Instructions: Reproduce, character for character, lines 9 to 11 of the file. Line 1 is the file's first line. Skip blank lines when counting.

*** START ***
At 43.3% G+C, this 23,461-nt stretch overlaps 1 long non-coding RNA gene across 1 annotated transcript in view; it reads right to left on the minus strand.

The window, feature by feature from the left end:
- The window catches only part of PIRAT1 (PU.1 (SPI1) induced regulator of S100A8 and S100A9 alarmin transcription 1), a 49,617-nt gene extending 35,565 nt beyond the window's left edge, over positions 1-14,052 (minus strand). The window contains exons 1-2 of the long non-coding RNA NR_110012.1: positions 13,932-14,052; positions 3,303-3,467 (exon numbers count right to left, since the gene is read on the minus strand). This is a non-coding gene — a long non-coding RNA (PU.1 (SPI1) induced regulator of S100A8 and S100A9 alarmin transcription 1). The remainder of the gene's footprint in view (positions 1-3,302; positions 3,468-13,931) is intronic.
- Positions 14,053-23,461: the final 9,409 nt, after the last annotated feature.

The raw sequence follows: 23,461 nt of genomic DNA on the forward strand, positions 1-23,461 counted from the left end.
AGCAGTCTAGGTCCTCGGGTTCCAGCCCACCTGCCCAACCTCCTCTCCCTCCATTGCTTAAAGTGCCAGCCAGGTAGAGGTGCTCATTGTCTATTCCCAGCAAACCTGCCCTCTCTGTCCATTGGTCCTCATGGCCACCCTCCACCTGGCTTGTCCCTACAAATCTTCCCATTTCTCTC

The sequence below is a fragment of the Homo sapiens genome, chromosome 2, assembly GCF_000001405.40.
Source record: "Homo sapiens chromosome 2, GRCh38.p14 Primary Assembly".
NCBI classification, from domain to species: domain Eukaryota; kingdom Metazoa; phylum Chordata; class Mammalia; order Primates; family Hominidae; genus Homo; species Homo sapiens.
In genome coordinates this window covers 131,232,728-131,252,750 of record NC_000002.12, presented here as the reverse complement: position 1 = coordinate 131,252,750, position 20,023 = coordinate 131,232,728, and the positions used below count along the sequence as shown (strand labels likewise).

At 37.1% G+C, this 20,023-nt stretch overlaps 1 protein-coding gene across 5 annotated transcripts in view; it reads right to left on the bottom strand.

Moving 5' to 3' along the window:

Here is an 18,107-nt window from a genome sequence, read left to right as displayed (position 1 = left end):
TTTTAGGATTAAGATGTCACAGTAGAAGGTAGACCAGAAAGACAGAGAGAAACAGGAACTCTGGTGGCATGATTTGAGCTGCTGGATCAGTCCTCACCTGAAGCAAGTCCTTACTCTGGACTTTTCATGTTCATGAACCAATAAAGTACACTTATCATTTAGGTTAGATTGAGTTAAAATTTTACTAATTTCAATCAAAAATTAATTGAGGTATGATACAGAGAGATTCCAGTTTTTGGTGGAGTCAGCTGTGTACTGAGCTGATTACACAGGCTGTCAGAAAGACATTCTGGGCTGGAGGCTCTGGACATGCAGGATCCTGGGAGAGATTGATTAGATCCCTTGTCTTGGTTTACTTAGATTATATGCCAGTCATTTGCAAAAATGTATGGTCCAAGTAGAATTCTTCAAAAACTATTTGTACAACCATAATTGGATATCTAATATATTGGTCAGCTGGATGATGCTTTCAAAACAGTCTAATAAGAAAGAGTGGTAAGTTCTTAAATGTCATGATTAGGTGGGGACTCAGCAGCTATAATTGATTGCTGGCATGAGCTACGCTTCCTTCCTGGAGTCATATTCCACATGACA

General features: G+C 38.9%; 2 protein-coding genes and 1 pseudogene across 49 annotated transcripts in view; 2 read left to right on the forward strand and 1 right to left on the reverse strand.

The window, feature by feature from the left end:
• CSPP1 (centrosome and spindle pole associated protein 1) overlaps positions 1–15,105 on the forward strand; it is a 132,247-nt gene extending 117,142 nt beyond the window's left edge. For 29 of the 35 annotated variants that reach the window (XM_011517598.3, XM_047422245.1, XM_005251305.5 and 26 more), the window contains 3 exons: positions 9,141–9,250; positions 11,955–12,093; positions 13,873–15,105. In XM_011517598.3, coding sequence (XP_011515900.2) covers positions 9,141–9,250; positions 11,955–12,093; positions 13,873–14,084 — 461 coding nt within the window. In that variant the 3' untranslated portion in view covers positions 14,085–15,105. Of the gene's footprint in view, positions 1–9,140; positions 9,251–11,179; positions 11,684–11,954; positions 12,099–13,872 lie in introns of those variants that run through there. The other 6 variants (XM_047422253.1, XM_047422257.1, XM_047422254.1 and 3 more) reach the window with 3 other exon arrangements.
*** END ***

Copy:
NCBI classification, from domain to species: domain Eukaryota; kingdom Metazoa; phylum Chordata; class Mammalia; order Primates; family Hominidae; genus Homo; species Homo sapiens.
In genome coordinates this window covers 131,232,728-131,252,750 of record NC_000002.12, presented here as the reverse complement: position 1 = coordinate 131,252,750, position 20,023 = coordinate 131,232,728, and the positions used below count along the sequence as shown (strand labels likewise).

At 37.1% G+C, this 20,023-nt stretch overlaps 1 protein-coding gene across 5 annotated transcripts in view; it reads right to left on the bottom strand.